Does the average Venice Biennale audience want to learn or do they want to have fun?

As early as 2008, Gillo Dorfles noted that exhibitions occupy the leisure time of Italians as alternatives to shopping malls, restaurants, and gambling halls. And you leave the Biennale satisfied if you visit it in the same spirit with which you go to the Expo or Salone del Mobile.

In 2008 an expert on Biennales who did not want to be considered an art historian, Gillo Dorfles, noted that exhibitions were already occupying the “free time” of Italians as an alternative to visits to shopping malls, restaurants, and gambling halls: “many of the spectators who pass through the halls of the Venice Biennale [...] show satisfaction in seeing oddities of all sorts, even though they do not fully understand their meanings. This is now because provocation and rule-breaking [...] have become fashionable [...], appealing to the uncritical adherence of the viewers. [...] There is certainly an actual desire for knowledge that drives thousands of people to devote part of their free time to visiting an exhibition. A desire that has grown, it must be said, hand in hand with the development of a more evolved conception, especially in terms of marketing, of the exhibition event.” For at least half a century, the Biennale has not aspired to present an international canon of works and artists; it often exhibits a canon calibrated to the here and now of the previous biennium, at the behest of one or more curators who have not been art historians for decades: this year the present coincides with the plague, the war, the role of women in the art system. An inexperienced visitor often chooses contemporary art at the Biennale believing that it is more democratic than ancient art, which would require to be understood with the help of historical knowledge. Thus a tourist goes to Venice for the first time and perhaps defers to public spaces for the public art of Verrocchio, Titian and Tiepolo.

So the selection of the route depends on the eye of the beholder and expectations, professional or tourist. If one ascribes to the Biennale a testimonial role, as a universal exposition of world art trends, it is difficult for an average visitor to leave with clear ideas. If, on the other hand, one visits the Biennale in the same spirit with which one went to the Expo or with which one goes to the Salone del mobile and Fuori Salone, the experience is likely to be satisfying. As with similar diversions, one will also find appropriate the cost of the ticket, which for non-residents has a base price to which must be added the costs of travel, accommodation, food and miscellaneous: a figure not exactly within the reach of an Italian family with average monthly salaries.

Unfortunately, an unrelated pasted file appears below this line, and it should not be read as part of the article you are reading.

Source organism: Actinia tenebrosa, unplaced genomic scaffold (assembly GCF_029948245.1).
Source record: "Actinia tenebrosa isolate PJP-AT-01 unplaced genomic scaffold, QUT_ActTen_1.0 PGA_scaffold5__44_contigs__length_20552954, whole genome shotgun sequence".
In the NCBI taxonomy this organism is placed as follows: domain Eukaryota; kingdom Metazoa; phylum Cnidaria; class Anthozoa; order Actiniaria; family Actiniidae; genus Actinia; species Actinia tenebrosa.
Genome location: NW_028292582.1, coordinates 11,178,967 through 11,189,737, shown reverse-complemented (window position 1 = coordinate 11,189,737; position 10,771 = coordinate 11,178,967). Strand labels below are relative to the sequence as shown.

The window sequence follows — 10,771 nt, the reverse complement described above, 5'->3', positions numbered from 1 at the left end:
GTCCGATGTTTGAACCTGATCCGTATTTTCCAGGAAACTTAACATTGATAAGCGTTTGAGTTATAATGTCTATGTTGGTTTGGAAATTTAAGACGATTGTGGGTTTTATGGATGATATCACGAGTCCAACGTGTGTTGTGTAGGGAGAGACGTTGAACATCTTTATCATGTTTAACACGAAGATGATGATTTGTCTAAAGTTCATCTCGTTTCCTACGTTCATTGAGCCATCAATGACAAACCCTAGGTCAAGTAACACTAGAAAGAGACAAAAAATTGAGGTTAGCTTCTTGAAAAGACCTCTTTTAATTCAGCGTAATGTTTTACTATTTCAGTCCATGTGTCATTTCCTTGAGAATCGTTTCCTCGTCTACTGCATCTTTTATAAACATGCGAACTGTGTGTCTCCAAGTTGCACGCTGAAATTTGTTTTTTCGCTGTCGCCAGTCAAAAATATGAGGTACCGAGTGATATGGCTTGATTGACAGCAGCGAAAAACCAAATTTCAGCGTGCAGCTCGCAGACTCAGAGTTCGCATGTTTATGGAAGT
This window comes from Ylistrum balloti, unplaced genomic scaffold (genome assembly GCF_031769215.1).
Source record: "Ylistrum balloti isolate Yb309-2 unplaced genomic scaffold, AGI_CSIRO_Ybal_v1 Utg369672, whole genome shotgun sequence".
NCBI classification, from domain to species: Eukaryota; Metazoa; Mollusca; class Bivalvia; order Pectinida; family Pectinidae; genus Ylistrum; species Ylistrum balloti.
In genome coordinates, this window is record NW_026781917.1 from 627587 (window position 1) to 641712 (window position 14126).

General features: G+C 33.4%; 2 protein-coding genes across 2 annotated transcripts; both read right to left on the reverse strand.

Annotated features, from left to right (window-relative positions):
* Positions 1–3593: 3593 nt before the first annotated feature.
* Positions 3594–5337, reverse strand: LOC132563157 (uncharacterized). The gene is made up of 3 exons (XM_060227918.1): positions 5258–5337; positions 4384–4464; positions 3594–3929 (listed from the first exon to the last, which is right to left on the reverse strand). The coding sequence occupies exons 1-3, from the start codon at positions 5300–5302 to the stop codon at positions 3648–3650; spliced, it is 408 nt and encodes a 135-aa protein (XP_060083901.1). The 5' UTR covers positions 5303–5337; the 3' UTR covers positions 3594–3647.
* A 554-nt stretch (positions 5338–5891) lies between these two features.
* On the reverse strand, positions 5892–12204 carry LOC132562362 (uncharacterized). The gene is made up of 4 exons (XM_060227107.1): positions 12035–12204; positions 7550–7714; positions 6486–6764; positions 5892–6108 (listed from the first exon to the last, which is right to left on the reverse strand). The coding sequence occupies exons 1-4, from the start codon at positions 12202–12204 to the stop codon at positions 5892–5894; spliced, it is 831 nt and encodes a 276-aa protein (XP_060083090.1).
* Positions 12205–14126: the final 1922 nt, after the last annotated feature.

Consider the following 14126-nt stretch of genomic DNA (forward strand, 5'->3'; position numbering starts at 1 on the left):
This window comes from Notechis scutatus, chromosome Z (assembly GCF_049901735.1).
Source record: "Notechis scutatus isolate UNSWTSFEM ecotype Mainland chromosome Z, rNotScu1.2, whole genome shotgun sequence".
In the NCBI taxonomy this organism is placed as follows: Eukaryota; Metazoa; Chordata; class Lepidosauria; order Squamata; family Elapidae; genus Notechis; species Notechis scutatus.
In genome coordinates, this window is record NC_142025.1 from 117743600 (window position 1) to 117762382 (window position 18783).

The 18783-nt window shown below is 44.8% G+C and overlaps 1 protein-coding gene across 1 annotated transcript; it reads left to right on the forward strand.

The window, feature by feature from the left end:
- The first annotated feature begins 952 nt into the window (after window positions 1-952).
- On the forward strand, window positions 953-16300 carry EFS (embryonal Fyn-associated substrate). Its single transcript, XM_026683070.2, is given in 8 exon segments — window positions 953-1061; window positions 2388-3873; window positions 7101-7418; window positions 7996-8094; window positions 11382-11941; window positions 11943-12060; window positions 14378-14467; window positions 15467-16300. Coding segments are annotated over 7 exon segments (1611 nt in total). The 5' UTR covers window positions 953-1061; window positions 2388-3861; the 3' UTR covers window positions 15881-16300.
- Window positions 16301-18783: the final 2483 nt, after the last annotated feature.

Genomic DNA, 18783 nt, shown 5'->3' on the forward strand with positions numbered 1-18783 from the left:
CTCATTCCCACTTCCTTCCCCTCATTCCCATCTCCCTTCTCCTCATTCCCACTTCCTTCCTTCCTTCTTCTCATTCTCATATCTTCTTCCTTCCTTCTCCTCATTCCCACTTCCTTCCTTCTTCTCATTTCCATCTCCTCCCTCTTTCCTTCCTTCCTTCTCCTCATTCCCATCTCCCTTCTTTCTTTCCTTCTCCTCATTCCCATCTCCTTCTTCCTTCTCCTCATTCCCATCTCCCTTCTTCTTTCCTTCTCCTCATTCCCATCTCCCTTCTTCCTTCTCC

Il latte dei sogni, Biennale d’Arte di Venezia 2022, a cura di Cecilia Alemani. Foto di Roberto Marossi
The Milk of Dreams, Venice Art Biennale 2022, curated by Cecilia Alemani. Photo by Roberto Marossi
Raphaela Vogel, Können und Müssen (2022; poliuretano, acciaio, ottone, modello anatomico, 220 x 135 x 1030 cm). Foto di Roberto Marossi
Raphaela Vogel, Können und Müssen (2022; polyurethane, steel, brass, anatomical model, 220 x 135 x 1030 cm). Photo by Roberto Marossi
Gian Maria Tosatti, Storia della notte e destino delle comete, Padiglione Italia alla Biennale di Venezia 2022. Foto di Andrea Avezzù
Gian Maria Tosatti, History of the night and fate of comets, Italian Pavilion at the Venice Biennale 2022. Photo by Andrea Avezzù